GOP Leadership’s Bait & Switch Will Fund Planned Parenthood
There is one enduring observation about contemporary party politics that serves as a guide to those perplexed by the actions of our politicians: whereas Democrats harness their base to advance the party’s liberal agenda, the Republican establishment works to undermine, deceive, and disenfranchise its own base the minute they have pocketed their support in the general election.
Everything else makes sense once you internalize this observation.
The latest artifice from the GOP establishment is on display this week with their newest plan to make an end-run around the base and fund Planned Parenthood. This time they plan to highjack the budget reconciliation process and make it a shiny object for defunding Planned Parenthood, while ensuring that the final budget bill – the operative one funding the rest of the government – contains no such prohibition.
For clarity’s sake, it’s important to distinguish between a “budget bill” and a budget reconciliation bill. A budget bill is an appropriations bill – the operative bill that funds government – whether in individual appropriations bills or catch-all bills, such as omnibus bills and Continuing Resolutions. These are “must pass” bills and represent the strongest leverage for the opposition party in control of Congress to utilize in pursuit of critical or emergency policy priorities. Also, like any piece of legislation, these bills can be filibustered by the minority party in the Senate.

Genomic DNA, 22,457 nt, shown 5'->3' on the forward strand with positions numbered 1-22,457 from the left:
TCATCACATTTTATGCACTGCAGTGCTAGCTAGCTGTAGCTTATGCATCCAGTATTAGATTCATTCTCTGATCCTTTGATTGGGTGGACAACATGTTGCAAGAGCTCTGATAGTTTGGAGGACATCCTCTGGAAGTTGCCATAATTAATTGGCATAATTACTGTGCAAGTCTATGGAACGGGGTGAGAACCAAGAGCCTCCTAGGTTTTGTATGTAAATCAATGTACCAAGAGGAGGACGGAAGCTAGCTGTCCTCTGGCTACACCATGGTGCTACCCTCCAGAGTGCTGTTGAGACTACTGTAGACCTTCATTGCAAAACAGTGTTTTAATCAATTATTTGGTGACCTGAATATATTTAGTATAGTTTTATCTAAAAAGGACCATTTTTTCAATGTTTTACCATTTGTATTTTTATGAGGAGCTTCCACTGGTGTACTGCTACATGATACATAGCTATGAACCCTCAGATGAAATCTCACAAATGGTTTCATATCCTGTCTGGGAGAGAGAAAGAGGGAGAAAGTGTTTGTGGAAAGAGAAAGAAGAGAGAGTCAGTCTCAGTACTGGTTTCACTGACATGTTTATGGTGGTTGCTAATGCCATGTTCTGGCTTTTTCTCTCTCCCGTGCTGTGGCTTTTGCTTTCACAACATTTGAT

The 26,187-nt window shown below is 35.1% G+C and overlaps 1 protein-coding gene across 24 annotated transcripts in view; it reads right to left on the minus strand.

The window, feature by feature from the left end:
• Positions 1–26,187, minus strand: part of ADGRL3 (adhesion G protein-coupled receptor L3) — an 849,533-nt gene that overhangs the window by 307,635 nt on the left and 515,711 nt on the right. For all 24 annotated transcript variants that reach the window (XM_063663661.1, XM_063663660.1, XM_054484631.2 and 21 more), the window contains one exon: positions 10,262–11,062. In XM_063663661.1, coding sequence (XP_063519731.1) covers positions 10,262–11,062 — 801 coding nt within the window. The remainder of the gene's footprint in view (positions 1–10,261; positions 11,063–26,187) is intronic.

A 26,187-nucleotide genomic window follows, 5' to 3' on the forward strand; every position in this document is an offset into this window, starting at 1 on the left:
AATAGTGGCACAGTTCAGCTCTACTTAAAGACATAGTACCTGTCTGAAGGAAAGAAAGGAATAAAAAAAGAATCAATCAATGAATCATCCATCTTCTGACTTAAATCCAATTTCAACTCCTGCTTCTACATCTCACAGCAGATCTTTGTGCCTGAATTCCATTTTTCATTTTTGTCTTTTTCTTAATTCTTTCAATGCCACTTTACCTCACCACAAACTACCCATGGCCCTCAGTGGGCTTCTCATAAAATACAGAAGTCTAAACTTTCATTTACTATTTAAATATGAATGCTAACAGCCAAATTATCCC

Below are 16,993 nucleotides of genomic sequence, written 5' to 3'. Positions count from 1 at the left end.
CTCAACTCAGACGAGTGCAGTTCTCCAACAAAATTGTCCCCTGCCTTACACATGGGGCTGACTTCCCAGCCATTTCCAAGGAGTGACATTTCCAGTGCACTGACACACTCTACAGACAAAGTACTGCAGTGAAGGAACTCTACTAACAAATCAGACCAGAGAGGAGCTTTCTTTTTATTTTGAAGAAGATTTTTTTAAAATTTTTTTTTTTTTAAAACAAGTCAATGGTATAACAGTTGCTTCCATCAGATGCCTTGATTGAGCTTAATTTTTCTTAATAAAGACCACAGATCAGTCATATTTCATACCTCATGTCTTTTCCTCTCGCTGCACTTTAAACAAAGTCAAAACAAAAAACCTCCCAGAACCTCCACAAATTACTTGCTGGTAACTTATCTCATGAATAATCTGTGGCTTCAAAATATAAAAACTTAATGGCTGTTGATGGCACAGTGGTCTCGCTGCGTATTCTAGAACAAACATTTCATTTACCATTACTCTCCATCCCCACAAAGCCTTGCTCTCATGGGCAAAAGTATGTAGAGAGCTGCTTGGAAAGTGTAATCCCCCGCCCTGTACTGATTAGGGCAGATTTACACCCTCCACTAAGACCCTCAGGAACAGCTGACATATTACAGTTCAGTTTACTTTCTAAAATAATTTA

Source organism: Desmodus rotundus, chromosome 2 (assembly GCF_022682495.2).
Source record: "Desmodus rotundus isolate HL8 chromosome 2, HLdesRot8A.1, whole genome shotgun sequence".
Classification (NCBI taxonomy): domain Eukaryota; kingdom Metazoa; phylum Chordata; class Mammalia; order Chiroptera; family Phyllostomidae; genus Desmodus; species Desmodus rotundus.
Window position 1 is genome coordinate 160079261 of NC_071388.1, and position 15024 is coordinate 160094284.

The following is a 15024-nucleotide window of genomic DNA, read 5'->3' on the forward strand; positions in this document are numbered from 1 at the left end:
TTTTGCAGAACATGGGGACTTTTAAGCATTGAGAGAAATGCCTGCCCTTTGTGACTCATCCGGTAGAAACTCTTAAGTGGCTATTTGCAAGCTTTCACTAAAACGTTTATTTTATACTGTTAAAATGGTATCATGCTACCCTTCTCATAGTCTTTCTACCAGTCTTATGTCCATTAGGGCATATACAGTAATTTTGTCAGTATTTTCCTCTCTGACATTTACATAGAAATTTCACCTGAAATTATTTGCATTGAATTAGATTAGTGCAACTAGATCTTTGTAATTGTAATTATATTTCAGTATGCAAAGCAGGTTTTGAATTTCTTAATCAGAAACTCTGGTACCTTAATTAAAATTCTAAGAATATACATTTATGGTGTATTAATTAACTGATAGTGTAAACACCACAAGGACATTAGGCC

With Republicans controlling Congress but not the White House, if they were actually committed to fighting for conservatives they would take a bifurcated approach by pursuing long term priorities through messaging vehicles, and emergency priorities – priorities that harness moral clarity – through “must pass” and budget bills.
A budget reconciliation bill, on the other hand, is not a must-pass bill and is not needed to fund the government. It is merely an ancillary tool of the budget process in which the majority party in the Senate can pass certain legislative priorities that affect outlays and send it to the president’s desk without encountering a filibuster from the minority in the Senate. When the majority party lacks 60 votes in the Senate but occupies the White House, this is a perfect tool for passing their pet legislation. And indeed, this is how Democrats passed Obamacare after they lost their 60th vote in the Senate with the election of Scott Brown in 2010.
But with Obama in the White House, the GOP majority in the Senate has no ability to enact budget reconciliation changes into law and no leverage to force the issue because no government funding is dependent upon its passage. Obama can just ignore or veto it without facing any repercussions.
What reconciliation is good for when confronting a president of the opposing party is messaging. With Republicans controlling Congress but not the White House, if they were actually committed to fighting for conservatives they would take a bifurcated approach by pursuing long term priorities through messaging vehicles, and emergency priorities – priorities that harness moral clarity – through “must pass” and budget bills. Continue Reading.....Here